In a continuation of the change that's been sweeping college campuses this week, students are calling for the Ithaca College president to step down. Just days after the University of Missouri System president Tim Wolfe stepped down, members of the Ithaca community staged a campuswide walk-out to protest the leadership of Ithaca College president Tom Rochon.
Wednesday's walk-out, sponsored by an organization called POC at IC, was a response to a series of racially tinged incidents that students have reported this past semester. According to the college paper The Ithacan, during a school-sponsored panel in October, two white alumni panelists repeatedly referred to fellow alumna Tatiana Sy as "the savage." Sy, a woman of color, had previously described herself as having a "savage hunger" for success.
Several weeks later, an unaffiliated fraternity composed of Ithaca College students advertised a "Preps and Crooks" party, encouraging individuals coming as a crook to "come wearing a bandana, baggy sweats and a t-shirt, snapback, and any ‘bling’ you can find!" Following student backlash against racial stereotyping, the event's Facebook page was deleted.
While neither incident was caused by Rochon, students and members of POC at IC have criticized the administration's response to these incidents.
According to Think Progress, following the panelist event, Rochon sent a letter to the student body in response. “In general, the college cannot prevent the use of hurtful language on campus," the letter read. "Such language, intentional or unintentional, exists in the world and will seep into our community. We can’t promise that the college will never host a speaker who could say something racist, homophobic, misogynistic, or otherwise disrespectful.” In response to the party theme, Provost Benjamin Rifkin posted a notice to the college website, discouraging students from "participating in any event designed around principles antithetical to our community’s commitment to respect and inclusivity."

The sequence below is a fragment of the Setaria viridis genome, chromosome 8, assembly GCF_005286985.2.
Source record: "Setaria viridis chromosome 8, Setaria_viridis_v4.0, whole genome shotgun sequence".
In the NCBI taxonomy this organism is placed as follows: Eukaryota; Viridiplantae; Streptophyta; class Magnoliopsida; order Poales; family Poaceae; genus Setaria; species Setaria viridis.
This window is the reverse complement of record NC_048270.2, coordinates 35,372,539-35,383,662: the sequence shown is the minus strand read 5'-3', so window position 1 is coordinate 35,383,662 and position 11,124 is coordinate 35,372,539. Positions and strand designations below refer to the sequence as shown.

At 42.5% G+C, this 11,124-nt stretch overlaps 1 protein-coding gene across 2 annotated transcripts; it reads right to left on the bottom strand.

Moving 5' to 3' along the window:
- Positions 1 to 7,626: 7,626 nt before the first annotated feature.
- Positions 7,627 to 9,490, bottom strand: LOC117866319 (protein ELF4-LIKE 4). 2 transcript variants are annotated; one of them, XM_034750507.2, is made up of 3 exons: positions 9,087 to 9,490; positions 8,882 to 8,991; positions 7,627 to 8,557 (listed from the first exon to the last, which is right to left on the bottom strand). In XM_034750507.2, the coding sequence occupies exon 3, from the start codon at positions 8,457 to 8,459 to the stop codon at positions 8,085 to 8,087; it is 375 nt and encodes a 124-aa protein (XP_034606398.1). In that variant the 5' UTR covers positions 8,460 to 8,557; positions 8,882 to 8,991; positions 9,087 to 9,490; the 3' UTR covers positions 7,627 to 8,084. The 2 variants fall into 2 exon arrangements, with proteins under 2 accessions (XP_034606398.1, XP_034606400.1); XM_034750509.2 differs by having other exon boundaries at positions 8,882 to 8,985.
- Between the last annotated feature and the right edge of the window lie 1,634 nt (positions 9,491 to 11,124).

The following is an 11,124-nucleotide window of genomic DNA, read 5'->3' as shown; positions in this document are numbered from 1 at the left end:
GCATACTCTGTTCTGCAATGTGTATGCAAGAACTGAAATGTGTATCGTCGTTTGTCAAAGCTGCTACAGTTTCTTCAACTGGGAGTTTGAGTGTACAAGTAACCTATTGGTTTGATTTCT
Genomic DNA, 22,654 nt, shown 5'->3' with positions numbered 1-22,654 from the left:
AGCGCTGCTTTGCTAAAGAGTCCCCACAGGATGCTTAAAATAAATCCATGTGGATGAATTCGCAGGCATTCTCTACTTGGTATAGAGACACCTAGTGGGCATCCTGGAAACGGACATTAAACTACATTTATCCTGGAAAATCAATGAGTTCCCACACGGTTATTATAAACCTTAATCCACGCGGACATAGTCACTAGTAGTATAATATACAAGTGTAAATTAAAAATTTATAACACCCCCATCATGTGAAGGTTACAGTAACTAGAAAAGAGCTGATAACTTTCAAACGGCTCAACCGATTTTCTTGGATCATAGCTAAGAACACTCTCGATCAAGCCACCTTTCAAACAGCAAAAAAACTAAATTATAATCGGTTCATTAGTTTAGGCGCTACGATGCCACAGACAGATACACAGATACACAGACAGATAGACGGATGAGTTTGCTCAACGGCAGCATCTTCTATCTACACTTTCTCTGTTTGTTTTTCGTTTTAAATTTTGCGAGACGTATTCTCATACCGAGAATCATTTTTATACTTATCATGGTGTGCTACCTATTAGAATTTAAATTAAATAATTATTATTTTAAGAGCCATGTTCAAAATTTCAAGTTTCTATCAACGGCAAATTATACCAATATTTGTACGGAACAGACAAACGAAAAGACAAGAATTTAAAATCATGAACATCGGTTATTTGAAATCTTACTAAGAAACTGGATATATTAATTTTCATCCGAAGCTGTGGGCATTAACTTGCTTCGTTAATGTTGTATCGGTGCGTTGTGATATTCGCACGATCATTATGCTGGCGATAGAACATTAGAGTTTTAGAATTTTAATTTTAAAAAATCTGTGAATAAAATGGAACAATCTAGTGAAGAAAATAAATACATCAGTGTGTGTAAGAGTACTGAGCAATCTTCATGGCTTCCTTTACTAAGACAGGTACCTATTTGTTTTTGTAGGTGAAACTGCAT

Following these incidents, several organizations, including the Student Government Association and the Faculty Council took voted to conduct a vote of no-confidence in Rochon's leadership. The student body vote is expected to conclude on November 30, and members from POC at IC have been encouraging community members to vote against Rochon.
On October 27, POC at IC members took the stage during an event called Addressing Community Action on Racism and Cultural Bias. The students referenced the previous incidents, as well as reportedly discriminatory remarks made to students by Public Safety officers, to explain why they encouraged a vote of no confidence in Rochon, claiming he is "disconnected from the campus community." To address the accusation that he has taken insufficient action to combat racial inequality, Rochon took the stage during that same event to unveil a series of proposed changes to the campus, as well as answer student questions.
On Tuesday, Rochon also announced the creation of a Chief Diversity Officer position — one that was only created on the University of Missouri campus after Wolfe stepped down. However, the calls for Rochon's resignation have not died down.
Wolfe's resignation on Monday came as a loud victory for student activists across the country, who sometimes struggle to enact change within a college administration. Luckily for Rochon, tensions on the Ithaca campus have yet to reach MU levels. Before announcing his resignation, Wolfe faced several no-confidence votes, letters from the administration, potential protests from the football team, and a student hunger strike. But Wolfe — and possibly Rochon — now serve as the cautionary tale for college administrators across the nation: listen to your student body, or you might lose your job.
Image: paul_houle/ Flickr